Hey there! So in trying to get a better grip on my life and this crazy blog, I’ve decided to bring back a monthly Early Intervention / Toddler Strategy! This month’s strategy is Read to a Friend. You may remember a few from last year Using Signs (Road Signs), or Language Development on the Go. As a Developmental Specialist / Early Childhood Special Educator, which are both fancy terms for a teacher that works with the Birth to Three population, I’ve learned a few cool strategies over the years that are great for all ages and stages!
These monthly strategies will be fun activities to try with your little ones. I plan to give you a few different ideas on how to implement them for a variety of ages and stages, so that hopefully you can find one that fits the little one in your life the best.
Read to a Friend
The concept is so simple right… read to a friend! This activity is seriously the easiest to plan for and can be so extremely beneficial.
Reading to a friend can look like a number of things depending on the age and ability level of your little one. They could be retelling the story, actually reading, or just looking and turning pages. The friend in this activity can be a favorite doll, the family pet, or a family member that is free to listen!
What to do:
Have your little one choose a favorite book. Then, have them cozy up with a “friend” and read. As mentioned above the “friend” can be their favorite doll, a stuffed animal, the family pet, or a family member.
What it looks like:
For Little Littles (9 months – 2 years old)
At this age, reading may be them just babbling and turning pages. It may be them pointing to specific objects on the page and labeling them. Some may make up their own story as they are reading through or try to retell it if they’ve heard the story enough.
For Preschoolers (Ages 3-4)
At this age, reading a familiar book may involve them actually retelling the story. They may be able to include specific lines if they have read it enough. Some may be able to actually “read” the entire story word for word. Kids may still use the pictures to guide their reading and just describe what they see and others may use their imagination to create their very own version of the story complete with elaborate details!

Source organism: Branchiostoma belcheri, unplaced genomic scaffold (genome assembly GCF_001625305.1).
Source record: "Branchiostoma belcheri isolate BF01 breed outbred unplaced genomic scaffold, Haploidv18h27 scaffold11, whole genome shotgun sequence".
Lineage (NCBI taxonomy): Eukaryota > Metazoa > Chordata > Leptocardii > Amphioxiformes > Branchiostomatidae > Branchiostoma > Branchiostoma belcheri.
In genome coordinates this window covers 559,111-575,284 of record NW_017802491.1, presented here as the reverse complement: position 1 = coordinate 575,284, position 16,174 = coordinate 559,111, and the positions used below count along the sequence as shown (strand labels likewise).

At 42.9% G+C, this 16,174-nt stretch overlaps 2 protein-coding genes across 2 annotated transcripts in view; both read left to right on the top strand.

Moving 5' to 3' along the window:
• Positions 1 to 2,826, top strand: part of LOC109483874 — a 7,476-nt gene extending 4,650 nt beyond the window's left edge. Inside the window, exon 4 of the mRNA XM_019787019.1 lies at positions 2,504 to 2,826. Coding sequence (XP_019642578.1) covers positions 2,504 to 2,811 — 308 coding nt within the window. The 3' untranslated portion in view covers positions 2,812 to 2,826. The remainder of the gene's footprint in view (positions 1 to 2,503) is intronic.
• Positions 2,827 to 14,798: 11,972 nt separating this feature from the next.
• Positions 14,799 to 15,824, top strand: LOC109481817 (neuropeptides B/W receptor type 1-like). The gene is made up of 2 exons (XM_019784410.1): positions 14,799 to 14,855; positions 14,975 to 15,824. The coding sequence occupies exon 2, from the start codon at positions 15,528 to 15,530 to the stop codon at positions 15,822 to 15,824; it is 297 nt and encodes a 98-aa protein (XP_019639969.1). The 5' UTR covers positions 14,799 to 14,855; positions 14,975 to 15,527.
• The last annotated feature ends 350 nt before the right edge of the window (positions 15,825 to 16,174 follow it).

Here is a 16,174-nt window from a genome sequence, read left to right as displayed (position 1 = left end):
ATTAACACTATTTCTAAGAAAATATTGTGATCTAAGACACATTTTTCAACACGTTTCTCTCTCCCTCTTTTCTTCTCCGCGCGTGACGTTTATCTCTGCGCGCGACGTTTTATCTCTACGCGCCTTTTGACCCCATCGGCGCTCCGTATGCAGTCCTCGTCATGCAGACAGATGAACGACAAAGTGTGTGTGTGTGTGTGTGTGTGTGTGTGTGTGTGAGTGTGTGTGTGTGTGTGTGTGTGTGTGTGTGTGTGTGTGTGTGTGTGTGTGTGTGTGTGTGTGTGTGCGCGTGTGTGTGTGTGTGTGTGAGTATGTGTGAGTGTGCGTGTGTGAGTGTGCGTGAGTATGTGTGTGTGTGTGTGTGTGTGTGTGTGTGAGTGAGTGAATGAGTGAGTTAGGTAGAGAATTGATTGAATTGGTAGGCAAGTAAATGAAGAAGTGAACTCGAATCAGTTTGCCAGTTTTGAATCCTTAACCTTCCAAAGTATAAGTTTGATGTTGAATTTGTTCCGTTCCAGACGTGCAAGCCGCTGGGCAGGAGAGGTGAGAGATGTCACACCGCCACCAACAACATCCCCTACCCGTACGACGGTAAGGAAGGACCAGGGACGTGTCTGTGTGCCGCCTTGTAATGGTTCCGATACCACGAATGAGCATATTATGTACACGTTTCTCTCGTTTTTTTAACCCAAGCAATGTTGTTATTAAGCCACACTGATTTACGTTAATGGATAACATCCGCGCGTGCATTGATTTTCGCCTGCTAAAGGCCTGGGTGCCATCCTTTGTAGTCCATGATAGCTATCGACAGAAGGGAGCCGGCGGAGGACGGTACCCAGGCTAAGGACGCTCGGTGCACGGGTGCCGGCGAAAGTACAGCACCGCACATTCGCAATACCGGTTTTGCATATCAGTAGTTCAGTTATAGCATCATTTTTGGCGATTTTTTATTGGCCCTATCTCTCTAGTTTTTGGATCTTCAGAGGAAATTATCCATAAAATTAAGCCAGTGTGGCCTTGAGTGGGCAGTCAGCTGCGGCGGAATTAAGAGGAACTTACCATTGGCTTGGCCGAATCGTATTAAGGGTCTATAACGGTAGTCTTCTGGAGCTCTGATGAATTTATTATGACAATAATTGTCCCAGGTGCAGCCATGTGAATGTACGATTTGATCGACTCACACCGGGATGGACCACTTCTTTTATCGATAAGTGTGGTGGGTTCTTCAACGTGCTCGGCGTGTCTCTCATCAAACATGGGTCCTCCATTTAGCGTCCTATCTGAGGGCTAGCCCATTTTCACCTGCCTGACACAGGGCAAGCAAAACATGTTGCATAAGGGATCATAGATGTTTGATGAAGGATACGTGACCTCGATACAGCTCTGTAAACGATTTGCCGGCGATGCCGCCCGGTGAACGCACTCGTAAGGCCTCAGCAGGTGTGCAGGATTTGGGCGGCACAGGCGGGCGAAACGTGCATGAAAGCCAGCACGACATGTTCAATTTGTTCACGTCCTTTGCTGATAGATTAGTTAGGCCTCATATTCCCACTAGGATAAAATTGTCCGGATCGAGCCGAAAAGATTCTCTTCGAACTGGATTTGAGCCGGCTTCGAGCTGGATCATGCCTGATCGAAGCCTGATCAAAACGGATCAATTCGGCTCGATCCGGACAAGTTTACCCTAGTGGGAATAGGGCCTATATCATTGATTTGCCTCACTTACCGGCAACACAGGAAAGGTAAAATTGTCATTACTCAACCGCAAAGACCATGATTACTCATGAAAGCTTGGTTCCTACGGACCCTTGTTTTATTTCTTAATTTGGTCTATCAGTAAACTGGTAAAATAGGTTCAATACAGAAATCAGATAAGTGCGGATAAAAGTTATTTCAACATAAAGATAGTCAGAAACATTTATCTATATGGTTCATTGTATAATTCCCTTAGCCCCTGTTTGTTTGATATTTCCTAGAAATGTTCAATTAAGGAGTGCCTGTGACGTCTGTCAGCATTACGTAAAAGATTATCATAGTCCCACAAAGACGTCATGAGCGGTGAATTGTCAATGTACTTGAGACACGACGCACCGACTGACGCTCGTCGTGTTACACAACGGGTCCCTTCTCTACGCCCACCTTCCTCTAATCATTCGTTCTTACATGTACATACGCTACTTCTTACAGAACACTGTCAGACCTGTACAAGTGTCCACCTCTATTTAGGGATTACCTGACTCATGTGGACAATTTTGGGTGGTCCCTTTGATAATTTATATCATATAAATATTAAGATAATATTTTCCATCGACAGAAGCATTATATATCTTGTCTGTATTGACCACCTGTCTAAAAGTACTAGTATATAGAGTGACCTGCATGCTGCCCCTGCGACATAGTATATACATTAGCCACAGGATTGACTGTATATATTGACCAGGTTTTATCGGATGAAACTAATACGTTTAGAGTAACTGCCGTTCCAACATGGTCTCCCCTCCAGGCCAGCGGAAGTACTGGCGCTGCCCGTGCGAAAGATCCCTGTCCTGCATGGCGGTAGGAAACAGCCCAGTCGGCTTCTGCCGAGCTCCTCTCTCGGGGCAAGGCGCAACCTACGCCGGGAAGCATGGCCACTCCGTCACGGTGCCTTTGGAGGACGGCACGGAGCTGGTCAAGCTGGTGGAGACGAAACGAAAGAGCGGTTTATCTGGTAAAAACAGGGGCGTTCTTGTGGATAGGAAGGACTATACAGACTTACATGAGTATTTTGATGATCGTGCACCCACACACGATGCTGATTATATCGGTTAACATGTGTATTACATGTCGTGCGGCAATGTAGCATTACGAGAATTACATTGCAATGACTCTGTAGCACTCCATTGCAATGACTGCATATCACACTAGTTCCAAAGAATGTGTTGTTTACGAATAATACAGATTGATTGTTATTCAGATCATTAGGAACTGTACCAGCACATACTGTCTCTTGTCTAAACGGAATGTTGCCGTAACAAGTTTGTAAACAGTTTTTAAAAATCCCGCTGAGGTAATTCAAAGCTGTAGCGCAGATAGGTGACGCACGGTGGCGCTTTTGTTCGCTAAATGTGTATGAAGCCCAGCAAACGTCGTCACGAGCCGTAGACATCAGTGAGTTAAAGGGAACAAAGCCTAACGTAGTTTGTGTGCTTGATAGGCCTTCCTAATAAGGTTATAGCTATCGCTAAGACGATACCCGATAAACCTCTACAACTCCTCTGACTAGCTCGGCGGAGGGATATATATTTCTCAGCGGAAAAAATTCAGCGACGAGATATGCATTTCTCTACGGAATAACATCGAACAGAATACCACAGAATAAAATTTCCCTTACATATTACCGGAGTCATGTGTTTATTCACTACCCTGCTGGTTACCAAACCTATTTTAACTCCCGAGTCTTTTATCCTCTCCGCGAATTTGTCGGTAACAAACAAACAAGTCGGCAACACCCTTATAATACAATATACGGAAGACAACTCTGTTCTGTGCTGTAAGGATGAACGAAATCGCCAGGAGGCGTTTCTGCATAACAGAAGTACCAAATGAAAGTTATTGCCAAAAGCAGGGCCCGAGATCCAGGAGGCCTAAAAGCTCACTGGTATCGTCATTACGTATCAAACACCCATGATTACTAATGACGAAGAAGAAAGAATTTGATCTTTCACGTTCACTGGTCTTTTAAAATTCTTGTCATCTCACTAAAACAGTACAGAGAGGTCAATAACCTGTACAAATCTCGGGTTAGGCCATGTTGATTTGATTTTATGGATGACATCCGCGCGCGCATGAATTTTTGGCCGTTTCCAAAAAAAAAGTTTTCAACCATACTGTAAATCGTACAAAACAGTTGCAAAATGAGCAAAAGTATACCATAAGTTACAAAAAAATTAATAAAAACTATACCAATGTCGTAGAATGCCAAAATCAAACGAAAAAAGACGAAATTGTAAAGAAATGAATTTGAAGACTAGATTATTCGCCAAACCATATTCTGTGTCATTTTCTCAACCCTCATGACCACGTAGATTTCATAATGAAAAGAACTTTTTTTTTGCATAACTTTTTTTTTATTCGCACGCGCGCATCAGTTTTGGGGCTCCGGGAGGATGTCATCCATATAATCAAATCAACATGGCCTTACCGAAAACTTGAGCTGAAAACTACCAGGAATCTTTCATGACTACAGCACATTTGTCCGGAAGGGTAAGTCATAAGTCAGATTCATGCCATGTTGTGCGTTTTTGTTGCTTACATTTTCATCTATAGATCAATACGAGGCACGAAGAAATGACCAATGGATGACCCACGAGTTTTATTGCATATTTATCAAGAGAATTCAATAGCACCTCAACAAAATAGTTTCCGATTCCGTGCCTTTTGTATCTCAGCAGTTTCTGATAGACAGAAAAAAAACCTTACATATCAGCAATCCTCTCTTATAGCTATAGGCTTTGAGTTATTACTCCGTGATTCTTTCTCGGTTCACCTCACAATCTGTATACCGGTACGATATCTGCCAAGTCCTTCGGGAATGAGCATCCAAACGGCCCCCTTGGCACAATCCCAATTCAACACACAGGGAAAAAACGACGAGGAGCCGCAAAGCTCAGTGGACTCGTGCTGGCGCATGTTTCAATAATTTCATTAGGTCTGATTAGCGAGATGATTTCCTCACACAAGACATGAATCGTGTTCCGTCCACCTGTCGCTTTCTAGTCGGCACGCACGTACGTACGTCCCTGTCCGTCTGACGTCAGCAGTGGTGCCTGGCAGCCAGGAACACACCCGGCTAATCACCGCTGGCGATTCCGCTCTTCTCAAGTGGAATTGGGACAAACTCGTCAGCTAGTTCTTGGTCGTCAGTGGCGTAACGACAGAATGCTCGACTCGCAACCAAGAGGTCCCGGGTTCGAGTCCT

For School-Aged Readers (Kindergarten and Up)
Programs such as Tail Waggin’ Tutors and Paws for People are being used to provide struggling readers with a comfortable and safe environment to practice reading. There is something very calming about reading to a dog. At this age reading out loud is a great skill for them to practice and what better way to work on that skill than cozying up to an adorable furry friend. If one of these programs or one like it is not available you can still use a family pet or maybe a neighbors pet.
As simple and fun as this activity is, it’s also super beneficial. First and most importantly, reading to a friend encourages reading! This activity makes reading fun! It’s also a great language development activity and enhances reading skills such as appropriately handling a book, sequencing (if they are retelling the story), reading comprehension, and so much more.
Try it! Let me know what you think! Do your little ones enjoy reading to their dolls, animals, or pets?
Until next time,